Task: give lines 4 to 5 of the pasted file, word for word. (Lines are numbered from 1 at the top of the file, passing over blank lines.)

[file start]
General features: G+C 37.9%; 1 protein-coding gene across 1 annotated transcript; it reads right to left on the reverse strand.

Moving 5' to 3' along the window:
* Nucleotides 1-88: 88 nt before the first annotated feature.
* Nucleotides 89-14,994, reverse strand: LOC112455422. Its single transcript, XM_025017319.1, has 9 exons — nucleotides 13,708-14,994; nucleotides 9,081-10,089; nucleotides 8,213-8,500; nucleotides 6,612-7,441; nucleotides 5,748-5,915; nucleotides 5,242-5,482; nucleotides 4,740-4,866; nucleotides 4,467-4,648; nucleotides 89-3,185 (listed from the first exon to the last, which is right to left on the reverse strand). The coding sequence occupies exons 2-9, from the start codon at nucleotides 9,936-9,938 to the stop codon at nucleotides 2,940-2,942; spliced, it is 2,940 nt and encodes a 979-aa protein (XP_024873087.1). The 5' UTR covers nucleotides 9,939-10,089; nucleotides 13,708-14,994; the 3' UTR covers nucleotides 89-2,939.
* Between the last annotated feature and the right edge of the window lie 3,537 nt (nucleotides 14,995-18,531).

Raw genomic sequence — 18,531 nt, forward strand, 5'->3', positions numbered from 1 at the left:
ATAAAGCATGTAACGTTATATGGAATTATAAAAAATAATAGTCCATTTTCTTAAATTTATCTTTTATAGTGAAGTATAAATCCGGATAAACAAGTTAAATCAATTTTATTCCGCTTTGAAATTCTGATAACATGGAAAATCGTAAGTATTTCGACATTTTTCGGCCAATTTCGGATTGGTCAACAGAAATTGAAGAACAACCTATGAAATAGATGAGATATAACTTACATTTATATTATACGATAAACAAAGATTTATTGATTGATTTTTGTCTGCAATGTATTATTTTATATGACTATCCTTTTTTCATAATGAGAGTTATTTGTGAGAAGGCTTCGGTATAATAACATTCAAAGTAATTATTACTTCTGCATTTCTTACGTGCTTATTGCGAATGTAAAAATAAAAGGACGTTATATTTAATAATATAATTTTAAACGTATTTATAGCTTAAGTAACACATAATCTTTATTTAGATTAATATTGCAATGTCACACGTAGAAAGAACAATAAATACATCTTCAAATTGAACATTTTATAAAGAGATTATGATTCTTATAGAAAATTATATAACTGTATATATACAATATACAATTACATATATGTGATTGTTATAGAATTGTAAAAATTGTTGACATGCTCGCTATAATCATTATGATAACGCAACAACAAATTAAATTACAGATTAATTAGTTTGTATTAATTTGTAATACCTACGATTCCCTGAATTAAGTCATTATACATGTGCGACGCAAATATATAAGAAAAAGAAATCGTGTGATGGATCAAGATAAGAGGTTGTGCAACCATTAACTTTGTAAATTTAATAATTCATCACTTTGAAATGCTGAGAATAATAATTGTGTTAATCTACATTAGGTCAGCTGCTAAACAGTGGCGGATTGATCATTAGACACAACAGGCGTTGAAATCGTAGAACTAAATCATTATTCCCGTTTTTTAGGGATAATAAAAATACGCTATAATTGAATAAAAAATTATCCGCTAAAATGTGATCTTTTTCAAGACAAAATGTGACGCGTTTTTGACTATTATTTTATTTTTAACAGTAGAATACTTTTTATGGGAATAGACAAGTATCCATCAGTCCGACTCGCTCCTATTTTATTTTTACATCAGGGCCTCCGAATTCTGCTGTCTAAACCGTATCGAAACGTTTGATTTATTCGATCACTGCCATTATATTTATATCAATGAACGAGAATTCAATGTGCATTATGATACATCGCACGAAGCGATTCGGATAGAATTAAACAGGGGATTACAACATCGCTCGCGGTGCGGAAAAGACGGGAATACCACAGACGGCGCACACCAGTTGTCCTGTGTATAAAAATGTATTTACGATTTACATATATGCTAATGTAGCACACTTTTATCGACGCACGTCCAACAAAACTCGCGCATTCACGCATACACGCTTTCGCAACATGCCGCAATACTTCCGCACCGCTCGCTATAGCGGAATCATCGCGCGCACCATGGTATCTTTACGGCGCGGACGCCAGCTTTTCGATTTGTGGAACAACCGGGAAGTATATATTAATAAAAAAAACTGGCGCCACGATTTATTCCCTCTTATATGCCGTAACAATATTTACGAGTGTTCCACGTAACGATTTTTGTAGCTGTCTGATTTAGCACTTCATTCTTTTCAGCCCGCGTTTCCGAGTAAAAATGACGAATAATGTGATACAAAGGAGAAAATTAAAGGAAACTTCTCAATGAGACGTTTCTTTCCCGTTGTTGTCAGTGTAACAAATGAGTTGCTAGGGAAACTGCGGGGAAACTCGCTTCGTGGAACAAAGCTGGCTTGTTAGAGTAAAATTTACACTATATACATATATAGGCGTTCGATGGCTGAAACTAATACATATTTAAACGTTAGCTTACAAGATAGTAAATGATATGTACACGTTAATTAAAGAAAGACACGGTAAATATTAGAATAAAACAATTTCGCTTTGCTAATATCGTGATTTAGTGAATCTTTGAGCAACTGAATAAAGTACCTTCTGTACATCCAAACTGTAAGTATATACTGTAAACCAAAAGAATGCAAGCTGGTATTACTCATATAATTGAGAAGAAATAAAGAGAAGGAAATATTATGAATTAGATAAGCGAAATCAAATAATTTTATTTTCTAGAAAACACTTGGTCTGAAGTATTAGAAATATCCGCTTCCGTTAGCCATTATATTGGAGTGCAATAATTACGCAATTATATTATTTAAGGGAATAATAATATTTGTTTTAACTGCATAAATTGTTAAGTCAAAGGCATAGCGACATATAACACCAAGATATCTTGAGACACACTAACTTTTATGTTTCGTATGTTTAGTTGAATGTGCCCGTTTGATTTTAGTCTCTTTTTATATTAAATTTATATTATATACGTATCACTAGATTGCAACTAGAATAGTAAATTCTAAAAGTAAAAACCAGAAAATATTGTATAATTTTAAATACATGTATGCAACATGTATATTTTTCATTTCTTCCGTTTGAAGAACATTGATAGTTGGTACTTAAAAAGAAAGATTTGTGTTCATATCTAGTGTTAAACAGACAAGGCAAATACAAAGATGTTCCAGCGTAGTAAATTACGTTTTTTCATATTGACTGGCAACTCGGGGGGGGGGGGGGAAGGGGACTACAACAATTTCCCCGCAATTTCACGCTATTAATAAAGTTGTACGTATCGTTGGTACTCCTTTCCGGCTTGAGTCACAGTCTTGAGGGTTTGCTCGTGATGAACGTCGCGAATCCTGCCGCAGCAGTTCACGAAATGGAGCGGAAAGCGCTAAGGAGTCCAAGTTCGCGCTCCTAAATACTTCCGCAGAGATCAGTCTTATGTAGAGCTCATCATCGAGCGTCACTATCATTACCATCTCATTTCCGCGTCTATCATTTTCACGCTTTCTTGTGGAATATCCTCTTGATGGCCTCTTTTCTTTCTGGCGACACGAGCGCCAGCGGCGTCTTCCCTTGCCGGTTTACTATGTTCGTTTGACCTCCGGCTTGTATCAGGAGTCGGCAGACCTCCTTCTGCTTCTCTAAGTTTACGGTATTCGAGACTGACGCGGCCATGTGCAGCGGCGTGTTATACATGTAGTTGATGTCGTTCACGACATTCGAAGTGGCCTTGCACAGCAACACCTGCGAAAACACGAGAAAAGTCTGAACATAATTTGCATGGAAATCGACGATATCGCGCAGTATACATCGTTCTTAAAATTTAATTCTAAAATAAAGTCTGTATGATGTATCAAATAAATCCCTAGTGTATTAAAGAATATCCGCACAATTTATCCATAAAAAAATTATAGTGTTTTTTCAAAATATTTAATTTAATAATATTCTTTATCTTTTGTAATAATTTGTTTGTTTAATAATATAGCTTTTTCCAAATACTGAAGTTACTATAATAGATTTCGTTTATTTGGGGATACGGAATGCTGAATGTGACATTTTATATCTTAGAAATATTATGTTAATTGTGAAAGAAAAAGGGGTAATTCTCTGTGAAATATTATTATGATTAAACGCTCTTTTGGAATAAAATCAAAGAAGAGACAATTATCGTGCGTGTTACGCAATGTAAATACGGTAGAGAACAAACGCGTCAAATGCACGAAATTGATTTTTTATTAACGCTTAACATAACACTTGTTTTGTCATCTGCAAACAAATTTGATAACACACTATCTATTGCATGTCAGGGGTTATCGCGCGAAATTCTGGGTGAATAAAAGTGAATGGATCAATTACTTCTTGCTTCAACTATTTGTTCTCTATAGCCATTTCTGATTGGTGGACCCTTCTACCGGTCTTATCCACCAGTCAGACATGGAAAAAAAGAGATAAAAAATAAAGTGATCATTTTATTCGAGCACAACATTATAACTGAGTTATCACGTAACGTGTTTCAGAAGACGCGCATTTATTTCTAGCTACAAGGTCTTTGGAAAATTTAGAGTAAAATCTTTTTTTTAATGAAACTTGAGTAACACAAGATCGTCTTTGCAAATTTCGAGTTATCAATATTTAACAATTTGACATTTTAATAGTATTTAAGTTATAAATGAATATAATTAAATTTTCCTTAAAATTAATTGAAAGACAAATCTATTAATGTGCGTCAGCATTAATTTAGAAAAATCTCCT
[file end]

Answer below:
* Nucleotides 89-14,994, reverse strand: LOC112455422. Its single transcript, XM_025017319.1, has 9 exons — nucleotides 13,708-14,994; nucleotides 9,081-10,089; nucleotides 8,213-8,500; nucleotides 6,612-7,441; nucleotides 5,748-5,915; nucleotides 5,242-5,482; nucleotides 4,740-4,866; nucleotides 4,467-4,648; nucleotides 89-3,185 (listed from the first exon to the last, which is right to left on the reverse strand). The coding sequence occupies exons 2-9, from the start codon at nucleotides 9,936-9,938 to the stop codon at nucleotides 2,940-2,942; spliced, it is 2,940 nt and encodes a 979-aa protein (XP_024873087.1). The 5' UTR covers nucleotides 9,939-10,089; nucleotides 13,708-14,994; the 3' UTR covers nucleotides 89-2,939.
* Between the last annotated feature and the right edge of the window lie 3,537 nt (nucleotides 14,995-18,531).